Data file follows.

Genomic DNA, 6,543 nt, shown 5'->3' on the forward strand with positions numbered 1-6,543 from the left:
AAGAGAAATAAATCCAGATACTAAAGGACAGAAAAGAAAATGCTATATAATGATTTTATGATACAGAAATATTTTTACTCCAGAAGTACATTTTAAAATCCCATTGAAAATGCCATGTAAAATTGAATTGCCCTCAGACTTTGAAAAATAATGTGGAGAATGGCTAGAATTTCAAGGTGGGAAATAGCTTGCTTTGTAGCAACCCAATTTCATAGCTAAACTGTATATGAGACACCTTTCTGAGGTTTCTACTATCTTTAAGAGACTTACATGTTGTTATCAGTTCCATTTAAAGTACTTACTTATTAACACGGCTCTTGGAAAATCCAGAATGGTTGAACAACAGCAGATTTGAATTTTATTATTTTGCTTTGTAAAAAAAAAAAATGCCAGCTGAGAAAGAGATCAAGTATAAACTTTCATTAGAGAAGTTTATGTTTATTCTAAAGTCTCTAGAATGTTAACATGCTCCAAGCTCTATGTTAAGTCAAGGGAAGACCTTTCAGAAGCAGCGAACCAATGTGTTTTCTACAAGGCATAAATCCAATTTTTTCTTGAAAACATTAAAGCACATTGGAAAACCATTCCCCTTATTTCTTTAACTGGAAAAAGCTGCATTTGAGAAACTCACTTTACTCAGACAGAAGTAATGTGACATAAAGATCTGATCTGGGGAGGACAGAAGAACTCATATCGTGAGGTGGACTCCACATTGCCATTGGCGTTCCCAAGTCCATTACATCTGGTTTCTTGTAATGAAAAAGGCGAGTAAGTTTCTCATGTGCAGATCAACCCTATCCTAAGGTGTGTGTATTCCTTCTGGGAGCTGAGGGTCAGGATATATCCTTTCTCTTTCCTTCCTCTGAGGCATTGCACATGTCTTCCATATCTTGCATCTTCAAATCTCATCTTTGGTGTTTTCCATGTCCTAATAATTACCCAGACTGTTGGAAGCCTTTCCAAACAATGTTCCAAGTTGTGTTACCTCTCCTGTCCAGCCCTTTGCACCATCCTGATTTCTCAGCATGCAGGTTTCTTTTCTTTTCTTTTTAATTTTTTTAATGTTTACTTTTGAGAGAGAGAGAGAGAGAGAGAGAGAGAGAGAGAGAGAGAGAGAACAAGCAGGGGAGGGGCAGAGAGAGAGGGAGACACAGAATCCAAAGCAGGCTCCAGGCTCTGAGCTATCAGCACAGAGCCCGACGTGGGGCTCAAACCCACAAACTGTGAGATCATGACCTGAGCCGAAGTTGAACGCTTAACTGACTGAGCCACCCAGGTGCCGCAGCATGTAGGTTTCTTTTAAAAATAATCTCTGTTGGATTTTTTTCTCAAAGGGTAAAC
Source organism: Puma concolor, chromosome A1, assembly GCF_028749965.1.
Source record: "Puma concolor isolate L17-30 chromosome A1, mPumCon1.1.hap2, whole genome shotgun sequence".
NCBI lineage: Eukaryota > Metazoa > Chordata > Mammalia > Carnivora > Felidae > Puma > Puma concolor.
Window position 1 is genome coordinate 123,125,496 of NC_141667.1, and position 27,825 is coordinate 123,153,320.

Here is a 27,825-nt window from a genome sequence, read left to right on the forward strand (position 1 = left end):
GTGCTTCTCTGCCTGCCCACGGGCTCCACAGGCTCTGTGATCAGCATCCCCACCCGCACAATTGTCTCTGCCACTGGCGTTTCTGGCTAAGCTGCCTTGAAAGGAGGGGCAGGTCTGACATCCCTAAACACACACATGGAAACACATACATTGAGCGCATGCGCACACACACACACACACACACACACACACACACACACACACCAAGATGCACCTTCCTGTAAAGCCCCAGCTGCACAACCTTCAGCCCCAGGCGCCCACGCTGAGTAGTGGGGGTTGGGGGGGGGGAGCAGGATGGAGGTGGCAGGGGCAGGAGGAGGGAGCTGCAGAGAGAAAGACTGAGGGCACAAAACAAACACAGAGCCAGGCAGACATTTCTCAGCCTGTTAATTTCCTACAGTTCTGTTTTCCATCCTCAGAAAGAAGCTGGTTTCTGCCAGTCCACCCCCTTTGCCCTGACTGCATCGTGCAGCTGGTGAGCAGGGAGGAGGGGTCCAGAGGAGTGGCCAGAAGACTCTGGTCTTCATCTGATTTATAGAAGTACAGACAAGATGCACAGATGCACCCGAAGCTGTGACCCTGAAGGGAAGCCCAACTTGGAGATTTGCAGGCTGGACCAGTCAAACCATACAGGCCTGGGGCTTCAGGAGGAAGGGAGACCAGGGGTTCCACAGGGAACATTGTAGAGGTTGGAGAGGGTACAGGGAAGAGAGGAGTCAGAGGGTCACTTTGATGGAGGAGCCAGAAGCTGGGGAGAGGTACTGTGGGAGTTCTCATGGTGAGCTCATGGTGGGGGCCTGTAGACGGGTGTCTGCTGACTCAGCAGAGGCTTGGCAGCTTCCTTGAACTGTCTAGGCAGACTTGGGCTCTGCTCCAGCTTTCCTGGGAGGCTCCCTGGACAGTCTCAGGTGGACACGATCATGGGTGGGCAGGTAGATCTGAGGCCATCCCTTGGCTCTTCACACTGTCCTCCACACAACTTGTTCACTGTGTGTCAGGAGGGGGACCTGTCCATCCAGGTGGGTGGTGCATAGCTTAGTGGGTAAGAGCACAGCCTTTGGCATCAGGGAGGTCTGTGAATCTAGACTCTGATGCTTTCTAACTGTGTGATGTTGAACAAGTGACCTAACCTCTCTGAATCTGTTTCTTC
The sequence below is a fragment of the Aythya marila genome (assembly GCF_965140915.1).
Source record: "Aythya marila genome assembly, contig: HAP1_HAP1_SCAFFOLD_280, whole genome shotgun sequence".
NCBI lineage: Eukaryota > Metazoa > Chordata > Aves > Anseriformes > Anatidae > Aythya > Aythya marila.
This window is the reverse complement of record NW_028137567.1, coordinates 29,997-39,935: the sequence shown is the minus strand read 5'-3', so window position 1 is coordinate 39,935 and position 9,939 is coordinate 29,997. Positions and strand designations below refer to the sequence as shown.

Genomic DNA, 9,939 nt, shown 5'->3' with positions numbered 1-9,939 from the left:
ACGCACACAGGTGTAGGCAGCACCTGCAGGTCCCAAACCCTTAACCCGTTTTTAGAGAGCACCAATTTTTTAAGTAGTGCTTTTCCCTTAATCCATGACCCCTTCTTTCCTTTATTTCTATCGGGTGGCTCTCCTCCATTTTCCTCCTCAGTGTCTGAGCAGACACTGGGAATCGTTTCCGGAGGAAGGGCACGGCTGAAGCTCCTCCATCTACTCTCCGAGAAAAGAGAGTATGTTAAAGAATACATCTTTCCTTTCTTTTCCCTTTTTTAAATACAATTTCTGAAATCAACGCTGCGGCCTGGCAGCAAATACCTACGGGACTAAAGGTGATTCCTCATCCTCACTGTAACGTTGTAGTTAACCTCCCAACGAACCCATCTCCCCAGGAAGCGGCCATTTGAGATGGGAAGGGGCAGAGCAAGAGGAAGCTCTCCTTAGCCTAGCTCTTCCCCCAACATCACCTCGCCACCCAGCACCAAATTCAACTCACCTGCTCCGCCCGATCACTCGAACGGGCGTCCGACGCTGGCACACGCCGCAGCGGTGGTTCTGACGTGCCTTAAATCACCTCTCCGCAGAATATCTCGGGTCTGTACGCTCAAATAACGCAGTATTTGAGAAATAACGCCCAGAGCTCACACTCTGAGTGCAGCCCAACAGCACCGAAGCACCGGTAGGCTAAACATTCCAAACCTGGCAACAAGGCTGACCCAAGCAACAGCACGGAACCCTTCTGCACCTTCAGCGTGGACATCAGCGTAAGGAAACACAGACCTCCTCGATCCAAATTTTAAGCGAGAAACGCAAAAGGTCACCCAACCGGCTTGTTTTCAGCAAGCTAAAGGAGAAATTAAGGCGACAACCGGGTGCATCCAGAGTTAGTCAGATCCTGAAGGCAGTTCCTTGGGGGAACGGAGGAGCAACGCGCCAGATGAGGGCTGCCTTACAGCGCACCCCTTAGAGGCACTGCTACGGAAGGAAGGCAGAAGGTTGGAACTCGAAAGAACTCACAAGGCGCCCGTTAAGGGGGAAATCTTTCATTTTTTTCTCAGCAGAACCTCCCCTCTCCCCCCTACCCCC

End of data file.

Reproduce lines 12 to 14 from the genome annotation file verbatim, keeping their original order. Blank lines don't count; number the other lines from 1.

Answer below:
This window is the reverse complement of record NW_028137567.1, coordinates 29,997-39,935: the sequence shown is the minus strand read 5'-3', so window position 1 is coordinate 39,935 and position 9,939 is coordinate 29,997. Positions and strand designations below refer to the sequence as shown.

Genomic DNA, 9,939 nt, shown 5'->3' with positions numbered 1-9,939 from the left:
ACGCACACAGGTGTAGGCAGCACCTGCAGGTCCCAAACCCTTAACCCGTTTTTAGAGAGCACCAATTTTTTAAGTAGTGCTTTTCCCTTAATCCATGACCCCTTCTTTCCTTTATTTCTATCGGGTGGCTCTCCTCCATTTTCCTCCTCAGTGTCTGAGCAGACACTGGGAATCGTTTCCGGAGGAAGGGCACGGCTGAAGCTCCTCCATCTACTCTCCGAGAAAAGAGAGTATGTTAAAGAATACATCTTTCCTTTCTTTTCCCTTTTTTAAATACAATTTCTGAAATCAACGCTGCGGCCTGGCAGCAAATACCTACGGGACTAAAGGTGATTCCTCATCCTCACTGTAACGTTGTAGTTAACCTCCCAACGAACCCATCTCCCCAGGAAGCGGCCATTTGAGATGGGAAGGGGCAGAGCAAGAGGAAGCTCTCCTTAGCCTAGCTCTTCCCCCAACATCACCTCGCCACCCAGCACCAAATTCAACTCACCTGCTCCGCCCGATCACTCGAACGGGCGTCCGACGCTGGCACACGCCGCAGCGGTGGTTCTGACGTGCCTTAAATCACCTCTCCGCAGAATATCTCGGGTCTGTACGCTCAAATAACGCAGTATTTGAGAAATAACGCCCAGAGCTCACACTCTGAGTGCAGCCCAACAGCACCGAAGCACCGGTAGGCTAAACATTCCAAACCTGGCAACAAGGCTGACCCAAGCAACAGCACGGAACCCTTCTGCACCTTCAGCGTGGACATCAGCGTAAGGAAACACAGACCTCCTCGATCCAAATTTTAAGCGAGAAACGCAAAAGGTCACCCAACCGGCTTGTTTTCAGCAAGCTAAAGGAGAAATTAAGGCGACAACCGGGTGCATCCAGAGTTAGTCAGATCCTGAAGGCAGTTCCTTGGGGGAACGGAGGAGCAACGCGCCAGATGAGGGCTGCCTTACAGCGCACCCCTTAGAGGCACTGCTACGGAAGGAAGGCAGAAGGTTGGAACTCGAAAGAACTCACAAGGCGCCCGTTAAGGGGGAAATCTTTCATTTTTTTCTCAGCAGAACCTCCCCTCTCCCCCCTACCCCC